T&T Chamber of Industry and Commerce (TTCIC)
In a statement, TTCIC identified its concerns on the issue of diversification. The chamber said even though certain sectors of T&T’s economy have been identified to diversify T&T’s economy, TTCIC is concerned that “there may not have been sufficient research completed to ascertain that the sectors chosen are, indeed, the ones which will give us (T&T) the long-term, sustainable economic development that is required.”
The six sectors that the Ministry of Planning through the Economic Development Board have pinpointed for diversification are:
• Food sustainability
• Culture and creative industries
• Financial Services
“While several sectors for diversification were identified previously, no operational plans were being worked on for the development of these sectors.” Apart from the six pillars that have been set aside, the TTCIC said it is pleased that “the energy sector remains one of the sectors in which further diversification is to take place, using the skill set and resources that this country already possesses in this area.”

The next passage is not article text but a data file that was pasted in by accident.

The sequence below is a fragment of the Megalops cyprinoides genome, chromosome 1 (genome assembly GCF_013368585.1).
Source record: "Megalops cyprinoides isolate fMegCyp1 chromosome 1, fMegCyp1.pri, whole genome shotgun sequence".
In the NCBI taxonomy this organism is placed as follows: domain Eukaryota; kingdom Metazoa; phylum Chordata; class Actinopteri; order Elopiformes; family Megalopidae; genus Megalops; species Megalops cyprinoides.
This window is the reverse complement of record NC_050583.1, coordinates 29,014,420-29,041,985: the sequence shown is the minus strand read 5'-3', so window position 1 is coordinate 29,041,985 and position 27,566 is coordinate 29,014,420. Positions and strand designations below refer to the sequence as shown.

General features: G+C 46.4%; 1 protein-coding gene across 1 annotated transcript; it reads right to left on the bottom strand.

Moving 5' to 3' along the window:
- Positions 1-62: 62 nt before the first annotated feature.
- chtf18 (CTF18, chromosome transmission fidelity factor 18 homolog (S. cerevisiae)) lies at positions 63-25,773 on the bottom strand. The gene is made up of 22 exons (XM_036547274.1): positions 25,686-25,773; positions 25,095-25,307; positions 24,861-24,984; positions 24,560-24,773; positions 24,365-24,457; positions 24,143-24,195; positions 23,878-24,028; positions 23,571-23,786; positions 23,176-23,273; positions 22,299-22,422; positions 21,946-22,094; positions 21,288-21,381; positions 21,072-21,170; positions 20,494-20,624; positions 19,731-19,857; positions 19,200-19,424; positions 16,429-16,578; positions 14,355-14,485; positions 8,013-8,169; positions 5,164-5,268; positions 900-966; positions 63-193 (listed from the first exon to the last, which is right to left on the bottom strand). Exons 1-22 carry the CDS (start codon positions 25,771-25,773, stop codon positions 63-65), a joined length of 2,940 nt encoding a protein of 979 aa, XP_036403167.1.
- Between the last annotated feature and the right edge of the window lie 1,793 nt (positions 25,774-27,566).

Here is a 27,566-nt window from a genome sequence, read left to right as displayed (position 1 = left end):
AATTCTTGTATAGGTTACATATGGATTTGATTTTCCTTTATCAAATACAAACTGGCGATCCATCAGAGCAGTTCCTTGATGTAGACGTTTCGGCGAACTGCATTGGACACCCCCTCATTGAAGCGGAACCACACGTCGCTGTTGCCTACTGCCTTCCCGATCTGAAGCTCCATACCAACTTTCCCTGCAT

TTCIC said another concern it has is the quantity of investment promotion agencies that has the same goals for investment in T&T. A partnership approach is needed, said the TTCIC. “The chamber would like to be assured that all ministries will work together to ensure that the resources and infrastructure required—eg skill sets, reduction in crime, ease of doing business, good governance, etc—are all being addressed in parallel.” Regarding resources for these agencies, TTCIC said a more targeted approach to the allocation of budgetary resources is necessary “to ensure that the nation receives full value for money spent on the diversification and investment efforts.” “The chamber believes that long-term economic sustainability needs to be defined in real economic terms so that our (T&T) progress can be measured and assessed as we go along. It is our understanding, however, that such a body of work will be undertaken shortly, to validate the sectors.”